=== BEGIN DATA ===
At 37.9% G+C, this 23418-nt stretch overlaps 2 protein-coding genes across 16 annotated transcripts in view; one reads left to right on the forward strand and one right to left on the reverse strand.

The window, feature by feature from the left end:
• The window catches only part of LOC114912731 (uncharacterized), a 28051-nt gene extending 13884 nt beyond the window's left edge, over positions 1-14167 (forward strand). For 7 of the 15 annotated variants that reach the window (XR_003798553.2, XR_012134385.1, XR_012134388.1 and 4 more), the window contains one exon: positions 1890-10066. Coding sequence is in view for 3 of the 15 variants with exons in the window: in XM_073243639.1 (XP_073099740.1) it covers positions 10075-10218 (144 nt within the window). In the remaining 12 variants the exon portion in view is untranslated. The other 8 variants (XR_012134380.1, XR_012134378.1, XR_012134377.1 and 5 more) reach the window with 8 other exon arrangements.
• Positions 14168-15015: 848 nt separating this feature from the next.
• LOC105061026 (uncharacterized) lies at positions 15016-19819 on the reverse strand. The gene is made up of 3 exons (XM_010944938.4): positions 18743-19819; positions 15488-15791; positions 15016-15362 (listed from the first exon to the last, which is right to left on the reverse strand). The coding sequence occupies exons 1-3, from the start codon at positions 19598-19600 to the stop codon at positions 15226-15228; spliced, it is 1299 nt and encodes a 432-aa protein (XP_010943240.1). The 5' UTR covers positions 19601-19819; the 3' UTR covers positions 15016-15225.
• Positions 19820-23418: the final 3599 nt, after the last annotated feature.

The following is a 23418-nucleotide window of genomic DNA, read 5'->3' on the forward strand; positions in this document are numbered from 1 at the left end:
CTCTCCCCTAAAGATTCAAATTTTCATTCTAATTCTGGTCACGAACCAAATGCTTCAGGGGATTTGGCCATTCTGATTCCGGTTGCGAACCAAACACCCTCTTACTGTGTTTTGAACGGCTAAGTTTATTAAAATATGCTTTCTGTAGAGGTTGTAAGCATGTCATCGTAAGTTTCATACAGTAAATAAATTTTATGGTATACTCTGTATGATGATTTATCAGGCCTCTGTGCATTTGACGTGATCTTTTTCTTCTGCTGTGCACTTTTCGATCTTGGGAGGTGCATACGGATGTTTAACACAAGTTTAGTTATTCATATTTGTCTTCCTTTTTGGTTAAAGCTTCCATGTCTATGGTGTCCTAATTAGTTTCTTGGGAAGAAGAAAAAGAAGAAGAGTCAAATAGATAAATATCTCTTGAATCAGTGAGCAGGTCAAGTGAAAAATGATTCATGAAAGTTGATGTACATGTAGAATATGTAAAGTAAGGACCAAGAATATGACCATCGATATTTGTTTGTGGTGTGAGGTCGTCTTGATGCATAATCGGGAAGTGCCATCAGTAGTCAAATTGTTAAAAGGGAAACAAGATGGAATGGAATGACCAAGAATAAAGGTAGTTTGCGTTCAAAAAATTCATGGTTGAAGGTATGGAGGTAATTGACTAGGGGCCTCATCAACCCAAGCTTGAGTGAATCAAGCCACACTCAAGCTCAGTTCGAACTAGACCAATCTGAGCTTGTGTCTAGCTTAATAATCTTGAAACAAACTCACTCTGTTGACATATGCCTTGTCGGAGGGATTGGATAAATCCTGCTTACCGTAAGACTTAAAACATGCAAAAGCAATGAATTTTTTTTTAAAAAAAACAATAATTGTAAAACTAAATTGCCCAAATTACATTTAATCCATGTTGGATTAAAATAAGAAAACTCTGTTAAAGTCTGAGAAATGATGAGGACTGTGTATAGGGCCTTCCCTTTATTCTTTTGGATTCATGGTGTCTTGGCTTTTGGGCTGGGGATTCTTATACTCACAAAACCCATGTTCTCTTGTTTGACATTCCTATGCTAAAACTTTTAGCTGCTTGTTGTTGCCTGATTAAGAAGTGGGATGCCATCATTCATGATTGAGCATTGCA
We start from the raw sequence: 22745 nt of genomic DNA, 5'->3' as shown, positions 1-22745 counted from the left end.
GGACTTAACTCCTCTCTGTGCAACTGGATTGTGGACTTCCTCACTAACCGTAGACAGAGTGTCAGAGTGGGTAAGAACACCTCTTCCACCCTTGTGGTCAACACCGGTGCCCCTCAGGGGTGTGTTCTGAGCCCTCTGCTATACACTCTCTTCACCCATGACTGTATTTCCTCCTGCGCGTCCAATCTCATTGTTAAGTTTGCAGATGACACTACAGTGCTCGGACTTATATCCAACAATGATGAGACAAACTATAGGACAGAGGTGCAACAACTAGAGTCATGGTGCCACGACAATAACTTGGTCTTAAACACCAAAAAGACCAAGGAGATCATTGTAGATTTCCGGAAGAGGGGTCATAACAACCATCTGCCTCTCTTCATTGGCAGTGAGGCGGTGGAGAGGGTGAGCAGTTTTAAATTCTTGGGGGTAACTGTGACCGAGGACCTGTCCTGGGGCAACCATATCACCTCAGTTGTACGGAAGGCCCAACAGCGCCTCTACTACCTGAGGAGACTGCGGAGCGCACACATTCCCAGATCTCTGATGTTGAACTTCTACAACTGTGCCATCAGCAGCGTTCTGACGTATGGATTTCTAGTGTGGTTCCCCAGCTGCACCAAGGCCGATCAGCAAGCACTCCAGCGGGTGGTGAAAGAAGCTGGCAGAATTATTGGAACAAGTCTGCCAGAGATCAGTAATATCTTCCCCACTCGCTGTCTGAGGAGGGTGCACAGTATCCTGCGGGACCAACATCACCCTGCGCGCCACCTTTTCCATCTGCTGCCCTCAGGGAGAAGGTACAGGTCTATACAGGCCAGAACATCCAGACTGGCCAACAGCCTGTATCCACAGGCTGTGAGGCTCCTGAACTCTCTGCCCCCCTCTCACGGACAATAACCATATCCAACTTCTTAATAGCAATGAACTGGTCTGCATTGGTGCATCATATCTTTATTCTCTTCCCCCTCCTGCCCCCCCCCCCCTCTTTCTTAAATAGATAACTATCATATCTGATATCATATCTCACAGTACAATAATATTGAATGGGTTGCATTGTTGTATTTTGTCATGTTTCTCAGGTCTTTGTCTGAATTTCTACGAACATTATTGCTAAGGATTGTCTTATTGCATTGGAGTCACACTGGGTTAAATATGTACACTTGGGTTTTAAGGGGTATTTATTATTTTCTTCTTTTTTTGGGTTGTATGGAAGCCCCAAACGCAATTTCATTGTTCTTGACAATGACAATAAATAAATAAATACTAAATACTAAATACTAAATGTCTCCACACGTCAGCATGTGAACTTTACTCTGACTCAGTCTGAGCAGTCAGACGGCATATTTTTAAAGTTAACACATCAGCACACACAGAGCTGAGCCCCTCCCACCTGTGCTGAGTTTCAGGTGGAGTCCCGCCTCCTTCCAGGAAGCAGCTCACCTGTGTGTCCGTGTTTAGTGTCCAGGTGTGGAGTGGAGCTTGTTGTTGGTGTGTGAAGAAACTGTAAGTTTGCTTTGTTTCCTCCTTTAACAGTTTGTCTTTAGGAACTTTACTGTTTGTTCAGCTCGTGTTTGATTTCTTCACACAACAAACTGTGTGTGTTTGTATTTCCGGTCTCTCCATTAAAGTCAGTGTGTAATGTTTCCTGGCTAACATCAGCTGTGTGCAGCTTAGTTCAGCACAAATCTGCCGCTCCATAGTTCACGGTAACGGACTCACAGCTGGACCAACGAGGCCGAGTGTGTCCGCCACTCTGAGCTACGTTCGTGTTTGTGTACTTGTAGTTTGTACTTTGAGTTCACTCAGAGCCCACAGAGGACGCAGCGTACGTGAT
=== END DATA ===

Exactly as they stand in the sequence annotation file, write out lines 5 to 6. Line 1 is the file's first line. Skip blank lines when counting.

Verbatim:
• LOC105061026 (uncharacterized) lies at positions 15016-19819 on the reverse strand. The gene is made up of 3 exons (XM_010944938.4): positions 18743-19819; positions 15488-15791; positions 15016-15362 (listed from the first exon to the last, which is right to left on the reverse strand). The coding sequence occupies exons 1-3, from the start codon at positions 19598-19600 to the stop codon at positions 15226-15228; spliced, it is 1299 nt and encodes a 432-aa protein (XP_010943240.1). The 5' UTR covers positions 19601-19819; the 3' UTR covers positions 15016-15225.
• Positions 19820-23418: the final 3599 nt, after the last annotated feature.